Years ago, the clever word-of-mouth marketing expert John Moore of Brand Autopsy claimed Starbucks baked marketing into their business model.
Starbucks helped to popularize the “New Marketing” ethos of spending marketing dollars on making better customer experiences and not on making extravagant advertising campaigns. In essence, Starbucks baked marketing inside its business. It didn’t have to advertise because everything about the in-store Starbucks experience was the advertising.
I loved that concept ever since I read it 6 about years ago. So, I’m going to “steal” it.
What if you could bake creativity inside your team? If this were possible, what would the ingredients be?
Here are the main ingredients I would include:
- Proximity: The Mixing Bowl
This can be physical proximity or the virtual kind(Skype, telepresence, cloud collaboration software, etc.). Basically, you need to create opportunities for your team to “bump” into each other at opportune times. How can you create serendipitous moments when someone’s seemingly random ramblings spur another’s thoughts into a brilliant mix of sweetness?
- Purpose: Fresh Ingredients
Knowing your purpose isn’t just understanding why you do the work, but it’s knowing why you need fresh ideas… why you need creativity. Have you used previous ideas, or is there a heap of formerly slaughtered suggestions rotting in the boardroom and stinking up the place?
- A Protective Environment: An Apron of Grace
Team members need to know they can provide ideas without getting a sucker punch in return. This isn’t to say that you never judge people’s work or offer negative feedback. This just means people know when you ask for ideas, they have an extra measure of grace. In fact, I served on a creative team where we used an “umbrella of grace.” When a team member had an out-of-the-box idea that may seem crazy, they held their hands together over their head to symbolize the umbrella of grace. Just to keep the baking metaphor, I’m calling it an “Apron of Grace.” Call it what you want.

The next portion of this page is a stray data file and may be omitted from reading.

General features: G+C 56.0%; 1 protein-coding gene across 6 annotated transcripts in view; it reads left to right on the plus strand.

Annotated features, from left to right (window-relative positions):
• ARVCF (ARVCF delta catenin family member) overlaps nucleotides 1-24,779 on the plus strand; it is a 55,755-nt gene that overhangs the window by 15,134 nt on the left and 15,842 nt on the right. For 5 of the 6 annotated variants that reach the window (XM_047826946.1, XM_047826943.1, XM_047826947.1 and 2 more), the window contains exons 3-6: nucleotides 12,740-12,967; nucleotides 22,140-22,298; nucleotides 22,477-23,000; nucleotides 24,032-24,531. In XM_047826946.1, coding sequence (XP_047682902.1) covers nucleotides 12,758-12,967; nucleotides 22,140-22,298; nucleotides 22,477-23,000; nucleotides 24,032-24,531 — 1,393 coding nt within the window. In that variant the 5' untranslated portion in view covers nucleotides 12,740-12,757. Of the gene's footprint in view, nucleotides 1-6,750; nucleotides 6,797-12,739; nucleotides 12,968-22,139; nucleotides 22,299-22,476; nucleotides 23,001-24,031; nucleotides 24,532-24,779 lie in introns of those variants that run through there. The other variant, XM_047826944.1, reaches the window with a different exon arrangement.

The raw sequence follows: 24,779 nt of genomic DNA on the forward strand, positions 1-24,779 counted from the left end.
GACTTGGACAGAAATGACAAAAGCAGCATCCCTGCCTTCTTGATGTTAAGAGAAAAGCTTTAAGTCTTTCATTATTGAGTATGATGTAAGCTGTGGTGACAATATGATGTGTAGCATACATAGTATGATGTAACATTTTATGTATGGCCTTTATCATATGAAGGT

- Promises Kept: Unbroken Eggs
If people believe you or other teammates will break promises or take advantage of them, they are unlikely to share. Is there a sense that everyone is working toward common goals? A sense of trust is paramount for true creativity. Without it, there won’t be a willingness to open up and be vulnerable. Your team won’t feel free to bring their best to the table for fear that someone else will use it against them.
So, that’s my list of key ingredients to help you bake killer creativity into your team.